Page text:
With the COVID-19 pandemic shuttering schools, as a parent, you may be seeking alternative ways to help teach your kids science at home. Through the AgeGuess citizen science project, your kids can guess someone’s age and can contribute to research in the social and computer sciences and medicine as well. Within a few minutes, your kid can help create a first of its kind research data set for the study of human aging. The project is examining the differences between how old you look to others and your actual age. Anyone, even adults, is encouraged to participate. You don’t require any prior knowledge to get involved. For most, all you require is a computer and an internet connection and you’re good to go!
AgeGuess is an on-line citizen science project that allows curious volunteers across the world to guess the ages of other members as well as post their own photos for others to examine. By involving in AgeGuess, volunteers help scientists create a rich data set for the study of human aging. In western countries, human life expectancy has increased over the last 180 years from ~40 to ~80 years. Underlying this great advancement is a change in how we age, yet our knowledge of this development remains insufficient.
Through AgeGuess, researchers present an unusual database rich with opportunities to study the human aging process. The success of AgeGuess entirely depends on the level of participation. Scientists are requesting curious volunteers to spend time on the site guessing other people’s ages but also upload several pictures of themselves and their family members of different ages. Volunteers can earn points based on their guesses and can even compete against other citizen scientists.
If scientists could figure out how volunteers guess the ages of others, we could train medical computers to correctly estimate aging. This could help medical experts perform more precise check-ups, and impartially evaluate the health of patients.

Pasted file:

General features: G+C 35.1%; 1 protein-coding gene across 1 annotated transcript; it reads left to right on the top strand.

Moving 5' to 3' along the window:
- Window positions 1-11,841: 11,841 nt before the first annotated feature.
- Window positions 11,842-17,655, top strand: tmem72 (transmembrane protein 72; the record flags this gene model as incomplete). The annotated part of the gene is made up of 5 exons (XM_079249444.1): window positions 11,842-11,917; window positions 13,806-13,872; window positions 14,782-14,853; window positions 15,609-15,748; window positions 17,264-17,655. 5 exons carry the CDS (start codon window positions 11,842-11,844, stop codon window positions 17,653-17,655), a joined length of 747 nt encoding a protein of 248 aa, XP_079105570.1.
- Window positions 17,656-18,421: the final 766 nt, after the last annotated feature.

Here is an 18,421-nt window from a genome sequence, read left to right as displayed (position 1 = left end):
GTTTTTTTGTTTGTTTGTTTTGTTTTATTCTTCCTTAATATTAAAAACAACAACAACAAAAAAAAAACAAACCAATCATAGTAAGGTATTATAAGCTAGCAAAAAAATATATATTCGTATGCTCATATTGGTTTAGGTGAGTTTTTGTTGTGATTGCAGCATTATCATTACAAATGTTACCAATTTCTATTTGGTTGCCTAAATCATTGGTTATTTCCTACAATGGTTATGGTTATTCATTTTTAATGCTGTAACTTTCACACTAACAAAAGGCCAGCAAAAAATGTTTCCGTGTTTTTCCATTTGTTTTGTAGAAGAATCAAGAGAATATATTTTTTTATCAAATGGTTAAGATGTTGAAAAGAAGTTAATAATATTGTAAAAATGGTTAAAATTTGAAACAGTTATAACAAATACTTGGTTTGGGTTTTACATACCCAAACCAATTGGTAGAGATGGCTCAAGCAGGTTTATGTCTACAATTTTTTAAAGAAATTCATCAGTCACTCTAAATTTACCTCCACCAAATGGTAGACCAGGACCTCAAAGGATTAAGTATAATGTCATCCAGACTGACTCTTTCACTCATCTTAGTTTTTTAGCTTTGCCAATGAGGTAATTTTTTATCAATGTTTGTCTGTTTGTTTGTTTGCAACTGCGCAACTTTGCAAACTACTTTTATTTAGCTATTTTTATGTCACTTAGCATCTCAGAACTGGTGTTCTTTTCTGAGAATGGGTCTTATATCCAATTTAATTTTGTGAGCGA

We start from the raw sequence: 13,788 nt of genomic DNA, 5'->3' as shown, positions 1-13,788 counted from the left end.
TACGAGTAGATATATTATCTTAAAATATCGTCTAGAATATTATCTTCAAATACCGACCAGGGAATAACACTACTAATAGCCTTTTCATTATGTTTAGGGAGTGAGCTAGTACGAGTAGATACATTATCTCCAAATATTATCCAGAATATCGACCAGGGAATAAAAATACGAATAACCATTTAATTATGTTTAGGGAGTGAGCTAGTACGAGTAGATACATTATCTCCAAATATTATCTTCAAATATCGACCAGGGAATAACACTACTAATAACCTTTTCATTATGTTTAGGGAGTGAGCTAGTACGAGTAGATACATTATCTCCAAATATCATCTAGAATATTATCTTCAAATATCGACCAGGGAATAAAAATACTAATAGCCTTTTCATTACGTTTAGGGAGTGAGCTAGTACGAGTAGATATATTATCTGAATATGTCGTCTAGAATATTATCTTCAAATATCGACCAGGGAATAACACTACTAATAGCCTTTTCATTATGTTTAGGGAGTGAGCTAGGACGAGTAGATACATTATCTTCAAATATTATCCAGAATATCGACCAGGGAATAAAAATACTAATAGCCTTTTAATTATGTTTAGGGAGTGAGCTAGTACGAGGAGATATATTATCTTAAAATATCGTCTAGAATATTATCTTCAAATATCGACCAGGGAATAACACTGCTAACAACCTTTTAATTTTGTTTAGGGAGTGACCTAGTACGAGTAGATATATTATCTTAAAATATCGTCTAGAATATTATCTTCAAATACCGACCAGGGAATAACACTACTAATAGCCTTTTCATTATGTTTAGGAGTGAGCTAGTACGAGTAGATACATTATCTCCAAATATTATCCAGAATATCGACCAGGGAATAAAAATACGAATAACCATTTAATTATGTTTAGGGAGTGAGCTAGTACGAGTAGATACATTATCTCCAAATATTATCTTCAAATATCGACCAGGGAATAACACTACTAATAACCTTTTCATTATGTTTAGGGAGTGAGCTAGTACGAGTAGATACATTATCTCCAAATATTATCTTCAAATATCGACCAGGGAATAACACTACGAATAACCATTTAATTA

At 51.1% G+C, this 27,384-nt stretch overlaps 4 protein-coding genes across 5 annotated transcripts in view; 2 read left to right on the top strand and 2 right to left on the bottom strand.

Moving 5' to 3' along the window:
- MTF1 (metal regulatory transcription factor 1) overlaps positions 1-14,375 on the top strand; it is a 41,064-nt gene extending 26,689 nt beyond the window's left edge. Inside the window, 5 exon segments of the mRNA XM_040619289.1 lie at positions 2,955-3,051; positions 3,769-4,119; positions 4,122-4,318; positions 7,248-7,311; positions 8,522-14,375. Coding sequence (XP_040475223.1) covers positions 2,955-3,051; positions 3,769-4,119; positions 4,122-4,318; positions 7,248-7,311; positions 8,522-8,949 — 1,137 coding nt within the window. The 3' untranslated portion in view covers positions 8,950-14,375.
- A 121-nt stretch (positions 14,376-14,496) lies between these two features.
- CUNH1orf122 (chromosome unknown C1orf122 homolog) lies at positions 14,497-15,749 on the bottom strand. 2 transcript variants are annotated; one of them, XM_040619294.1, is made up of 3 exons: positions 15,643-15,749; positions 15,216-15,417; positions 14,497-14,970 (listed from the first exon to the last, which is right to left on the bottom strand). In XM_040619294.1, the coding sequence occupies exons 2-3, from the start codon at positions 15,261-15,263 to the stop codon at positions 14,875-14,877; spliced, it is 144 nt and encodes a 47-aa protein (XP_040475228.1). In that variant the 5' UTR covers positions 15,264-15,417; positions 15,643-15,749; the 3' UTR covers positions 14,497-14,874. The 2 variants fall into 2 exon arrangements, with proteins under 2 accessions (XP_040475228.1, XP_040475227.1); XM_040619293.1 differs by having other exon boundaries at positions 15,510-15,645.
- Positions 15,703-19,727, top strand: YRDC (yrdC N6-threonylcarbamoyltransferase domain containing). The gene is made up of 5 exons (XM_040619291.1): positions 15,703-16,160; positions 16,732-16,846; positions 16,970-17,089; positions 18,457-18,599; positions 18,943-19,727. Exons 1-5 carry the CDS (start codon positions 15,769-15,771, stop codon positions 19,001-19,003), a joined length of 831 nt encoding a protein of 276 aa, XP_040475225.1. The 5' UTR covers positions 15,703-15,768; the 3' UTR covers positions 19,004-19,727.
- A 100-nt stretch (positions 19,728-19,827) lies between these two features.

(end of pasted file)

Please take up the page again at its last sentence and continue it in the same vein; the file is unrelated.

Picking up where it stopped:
How To Get Involved In AgeGuess Project?
In 2011, Assistant Director of Research, Dusan Misevic and Associate Professor of Biodemography, Ulrich Steiner launched AgeGuess as a way to involve more contribution in aging research. With the help of a team of interns, they developed a web-based game to answer questions about how aging links to social science, medicine, and computer science.
If you want to be a part of this amazing project, simply go to Ageguess.org and start playing the game. In this project, a citizen scientist starts playing AgeGuess by uploading a past image and their corresponding age at the time. They then enter their gender, race, and present age. The volunteer then clicks through images that others have uploaded and guesses their ages. With every guess, scientists find out more about age description. Is it easier to guess the age of someone who is your own race? Your own gender? What about your own age group? If so, what might explain these patterns? Is 60 the new 50? Help scientists unlock all these mysteries.
Do it for science!
What more excellent way to spend your time than helping the users and scientists learn how time affects us? Earlier research by AgeGuess has already shown us that as the last four hours passed, we only aged by three hours. The Citizen Science project has already sparked interest around the world, when people heard about AgeGuess in Venezuela, a country of predominantly mixed-race individuals, people flocked to the website. They started uploading their own photos and figured out the ages of faces from Italy, Korea, and other places around the world.
Scientists believe many more questions can be addressed using the AgeGuess data, including those that we as data collection founders have not thought about and may not be able to imagine. Therefore, scientists are inviting citizens to tap into this rich resource and provide open access to the data free of charge. Give it a try!